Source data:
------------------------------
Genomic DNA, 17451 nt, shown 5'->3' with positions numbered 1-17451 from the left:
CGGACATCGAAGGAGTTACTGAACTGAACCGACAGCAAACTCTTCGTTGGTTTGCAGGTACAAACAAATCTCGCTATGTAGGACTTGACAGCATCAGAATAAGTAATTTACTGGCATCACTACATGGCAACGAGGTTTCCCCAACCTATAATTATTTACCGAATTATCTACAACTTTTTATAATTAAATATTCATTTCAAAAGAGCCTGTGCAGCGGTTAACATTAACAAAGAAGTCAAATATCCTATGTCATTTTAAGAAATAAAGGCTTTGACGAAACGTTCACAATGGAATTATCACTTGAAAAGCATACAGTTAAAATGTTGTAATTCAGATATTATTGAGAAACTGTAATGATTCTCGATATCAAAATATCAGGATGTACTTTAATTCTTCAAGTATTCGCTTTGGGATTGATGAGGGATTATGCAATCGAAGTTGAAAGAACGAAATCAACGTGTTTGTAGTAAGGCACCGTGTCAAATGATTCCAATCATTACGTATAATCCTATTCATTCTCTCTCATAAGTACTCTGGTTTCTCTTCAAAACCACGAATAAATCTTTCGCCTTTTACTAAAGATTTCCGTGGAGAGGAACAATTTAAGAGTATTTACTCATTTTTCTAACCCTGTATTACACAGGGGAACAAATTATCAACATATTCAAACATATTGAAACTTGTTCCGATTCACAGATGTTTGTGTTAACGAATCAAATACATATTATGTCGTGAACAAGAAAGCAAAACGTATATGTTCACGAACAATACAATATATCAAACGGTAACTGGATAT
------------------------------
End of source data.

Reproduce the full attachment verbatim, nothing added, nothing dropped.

Genomic DNA, 17451 nt, shown 5'->3' with positions numbered 1-17451 from the left:
CGGACATCGAAGGAGTTACTGAACTGAACCGACAGCAAACTCTTCGTTGGTTTGCAGGTACAAACAAATCTCGCTATGTAGGACTTGACAGCATCAGAATAAGTAATTTACTGGCATCACTACATGGCAACGAGGTTTCCCCAACCTATAATTATTTACCGAATTATCTACAACTTTTTATAATTAAATATTCATTTCAAAAGAGCCTGTGCAGCGGTTAACATTAACAAAGAAGTCAAATATCCTATGTCATTTTAAGAAATAAAGGCTTTGACGAAACGTTCACAATGGAATTATCACTTGAAAAGCATACAGTTAAAATGTTGTAATTCAGATATTATTGAGAAACTGTAATGATTCTCGATATCAAAATATCAGGATGTACTTTAATTCTTCAAGTATTCGCTTTGGGATTGATGAGGGATTATGCAATCGAAGTTGAAAGAACGAAATCAACGTGTTTGTAGTAAGGCACCGTGTCAAATGATTCCAATCATTACGTATAATCCTATTCATTCTCTCTCATAAGTACTCTGGTTTCTCTTCAAAACCACGAATAAATCTTTCGCCTTTTACTAAAGATTTCCGTGGAGAGGAACAATTTAAGAGTATTTACTCATTTTTCTAACCCTGTATTACACAGGGGAACAAATTATCAACATATTCAAACATATTGAAACTTGTTCCGATTCACAGATGTTTGTGTTAACGAATCAAATACATATTATGTCGTGAACAAGAAAGCAAAACGTATATGTTCACGAACAATACAATATATCAAACGGTAACTGGATAT